Most of the players on this year’s Red Sox team come from a similar mold. It’s a club stacked with grinders who are determined, resilient and confident.
There’s only one Dustin Pedroia, though, and he remains the heart and soul of the Red Sox.
Boston fans don’t need to be reminded of Pedroia’s impact. He’s heading to his fourth All-Star Game, and he’s considered to be one of the game’s elite second basemen. Neither is by accident. Every now and then, however, it’s hard not to stop and marvel at the effort we see from Pedroia on a consistent basis.
Pedroia, who was named one of the newest members of the Arizona Fall League Hall of Fame on Friday, made an impact both offensively and defensively against the Athletics in the series opener. One might say that constitutes just another day at the office — which is true — but the manner in which he made his impact was impressive, nevertheless.
First came the glove work, which often gets overlooked amid Pedroia’s frequent laser shows. Oakland had just scored a run to cut Boston’s lead in half, and Josh Donaldson, who many consider to be an All-Star snub, stepped up with runners at the corners and one out. Donaldson hit an absolute rocket up the middle to the right of the second base bag. Pedroia, who was moving to his right, hit the ground and picked the hot shot as it took a high, hard bounce to his left. After making the stop, Pedroia flipped to Jose Iglesias, who stepped on second and fired to first to complete the inning-ending, run-saving, rally-killing double play.
The A’s ended up tying the game in the sixth inning when Jed Lowrie jacked a hanging off-speed pitch into the seats in right field. But even then, Pedroia’s play was big, as there’s no telling where that fifth inning was headed had he not kicked off the crucial double play.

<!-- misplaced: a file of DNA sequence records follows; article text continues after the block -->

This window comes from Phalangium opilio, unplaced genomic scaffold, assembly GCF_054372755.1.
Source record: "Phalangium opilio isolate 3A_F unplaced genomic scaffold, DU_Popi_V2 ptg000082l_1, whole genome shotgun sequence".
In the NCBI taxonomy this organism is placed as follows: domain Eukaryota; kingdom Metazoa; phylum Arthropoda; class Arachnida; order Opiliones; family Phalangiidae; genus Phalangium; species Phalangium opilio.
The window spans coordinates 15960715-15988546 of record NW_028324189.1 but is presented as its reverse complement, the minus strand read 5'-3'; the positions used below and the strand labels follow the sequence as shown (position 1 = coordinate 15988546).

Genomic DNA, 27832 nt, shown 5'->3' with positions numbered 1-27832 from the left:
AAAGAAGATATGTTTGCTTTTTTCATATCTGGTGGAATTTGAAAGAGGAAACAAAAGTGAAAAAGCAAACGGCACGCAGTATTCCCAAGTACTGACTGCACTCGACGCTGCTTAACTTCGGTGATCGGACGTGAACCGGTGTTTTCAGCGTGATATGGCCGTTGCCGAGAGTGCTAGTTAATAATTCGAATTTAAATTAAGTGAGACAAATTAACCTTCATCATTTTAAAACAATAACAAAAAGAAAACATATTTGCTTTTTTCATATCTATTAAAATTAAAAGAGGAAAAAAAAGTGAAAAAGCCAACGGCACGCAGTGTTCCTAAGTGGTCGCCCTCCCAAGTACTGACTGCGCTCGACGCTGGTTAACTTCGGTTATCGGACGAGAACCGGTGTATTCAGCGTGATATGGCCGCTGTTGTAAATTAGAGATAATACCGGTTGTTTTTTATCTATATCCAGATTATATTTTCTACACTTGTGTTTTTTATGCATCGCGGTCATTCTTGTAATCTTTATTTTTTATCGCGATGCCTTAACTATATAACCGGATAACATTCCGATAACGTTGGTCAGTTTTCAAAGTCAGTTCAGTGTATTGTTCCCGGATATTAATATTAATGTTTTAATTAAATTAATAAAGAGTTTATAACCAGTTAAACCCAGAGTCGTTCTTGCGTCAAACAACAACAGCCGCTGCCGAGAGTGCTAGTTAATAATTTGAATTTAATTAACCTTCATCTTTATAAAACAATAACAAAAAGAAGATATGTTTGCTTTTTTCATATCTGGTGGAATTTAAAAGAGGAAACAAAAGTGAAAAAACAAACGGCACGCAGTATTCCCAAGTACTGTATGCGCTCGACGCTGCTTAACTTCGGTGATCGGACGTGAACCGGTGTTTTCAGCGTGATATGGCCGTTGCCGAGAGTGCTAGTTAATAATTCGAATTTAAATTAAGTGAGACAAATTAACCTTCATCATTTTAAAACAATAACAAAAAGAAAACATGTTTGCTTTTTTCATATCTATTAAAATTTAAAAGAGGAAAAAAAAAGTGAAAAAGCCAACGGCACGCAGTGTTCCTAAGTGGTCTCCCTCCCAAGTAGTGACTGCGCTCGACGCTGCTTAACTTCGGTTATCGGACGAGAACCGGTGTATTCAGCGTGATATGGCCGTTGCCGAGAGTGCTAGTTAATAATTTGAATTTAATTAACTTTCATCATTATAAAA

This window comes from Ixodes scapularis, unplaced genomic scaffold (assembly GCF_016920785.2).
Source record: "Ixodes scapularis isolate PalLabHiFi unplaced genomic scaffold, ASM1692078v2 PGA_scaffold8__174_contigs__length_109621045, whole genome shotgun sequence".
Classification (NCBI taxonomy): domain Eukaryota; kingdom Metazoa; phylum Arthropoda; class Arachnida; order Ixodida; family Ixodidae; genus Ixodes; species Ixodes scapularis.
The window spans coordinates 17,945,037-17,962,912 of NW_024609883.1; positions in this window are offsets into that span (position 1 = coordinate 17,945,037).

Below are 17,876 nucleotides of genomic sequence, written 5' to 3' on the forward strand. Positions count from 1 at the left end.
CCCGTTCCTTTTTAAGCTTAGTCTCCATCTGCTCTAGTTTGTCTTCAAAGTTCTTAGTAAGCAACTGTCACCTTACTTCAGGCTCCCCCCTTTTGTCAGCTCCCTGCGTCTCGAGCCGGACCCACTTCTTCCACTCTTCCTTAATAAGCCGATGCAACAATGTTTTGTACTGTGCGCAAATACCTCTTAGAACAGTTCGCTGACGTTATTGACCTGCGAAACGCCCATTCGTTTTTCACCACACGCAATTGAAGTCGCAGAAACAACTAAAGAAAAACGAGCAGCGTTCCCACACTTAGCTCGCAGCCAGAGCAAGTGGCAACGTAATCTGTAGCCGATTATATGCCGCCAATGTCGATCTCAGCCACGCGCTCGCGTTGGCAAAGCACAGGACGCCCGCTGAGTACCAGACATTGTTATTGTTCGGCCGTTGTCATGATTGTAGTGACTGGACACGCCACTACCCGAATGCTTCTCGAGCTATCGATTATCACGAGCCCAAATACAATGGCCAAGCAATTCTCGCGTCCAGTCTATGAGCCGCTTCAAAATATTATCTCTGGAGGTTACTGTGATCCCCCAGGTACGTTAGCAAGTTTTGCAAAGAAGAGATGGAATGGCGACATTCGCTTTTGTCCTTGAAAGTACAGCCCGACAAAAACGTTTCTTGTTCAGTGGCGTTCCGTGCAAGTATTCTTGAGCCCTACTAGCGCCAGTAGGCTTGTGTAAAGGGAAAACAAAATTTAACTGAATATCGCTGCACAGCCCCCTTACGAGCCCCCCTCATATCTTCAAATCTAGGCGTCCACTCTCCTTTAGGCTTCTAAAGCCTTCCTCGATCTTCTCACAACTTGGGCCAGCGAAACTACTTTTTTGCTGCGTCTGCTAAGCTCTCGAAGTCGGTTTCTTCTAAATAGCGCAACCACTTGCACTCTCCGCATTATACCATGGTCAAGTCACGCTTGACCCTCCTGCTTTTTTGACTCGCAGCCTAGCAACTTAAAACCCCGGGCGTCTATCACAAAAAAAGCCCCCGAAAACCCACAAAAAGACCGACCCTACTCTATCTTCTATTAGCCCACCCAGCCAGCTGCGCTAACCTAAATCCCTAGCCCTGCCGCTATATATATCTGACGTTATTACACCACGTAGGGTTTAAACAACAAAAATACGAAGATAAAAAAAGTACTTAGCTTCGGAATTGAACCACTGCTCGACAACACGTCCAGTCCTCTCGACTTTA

The game remained tied until the eighth inning, at which point Pedroia came through with the lumber. Iglesias led off the eighth with a single into right field, and he moved up into scoring position on Brock Holt’s sacrifice bunt. Iglesias advanced to third base when Jacoby Ellsbury grounded out, and Shane Victorino put two runners into scoring position for Pedroia by stealing second base after being hit on the fingers by lefty Sean Doolittle.
Ryan Cook took over for Doolittle before Pedroia stepped in for the game’s most important at-bat. Cook, an All-Star in 2012, has been particularly tough on righties this season, limiting them to a .165 average and .189 on-base percentage through 85 at-bats before Friday’s appearance. That type of stuff tends to go in one ear and out the other with Pedroia, though, and this situation was no different.
Pedroia took two pitches before yanking a 1-1 slider into left field that plated both Iglesias and Victorino to give the Red Sox a 4-2 lead that they would never relinquish. It was an extremely clutch hit by Pedroia, but it was almost expected, especially with how dynamic he’s been this season.
Yankees All-Star Robinson Cano holds the advantage in the power department, but Pedroia has been as good as it gets both in the field and at the dish. If he’s not at least No. 2 on your list of second basemen, then your list is seriously flawed.
Pedroia, an eight-year veteran, has had special seasons before. We’re talking about a World Series champion, MVP and Rookie of the Year winner. The 29-year-old is playing as well as he has ever played, though, and it’s rubbing off on the rest of Boston’s hard-nosed bunch.
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Boston Red Sox
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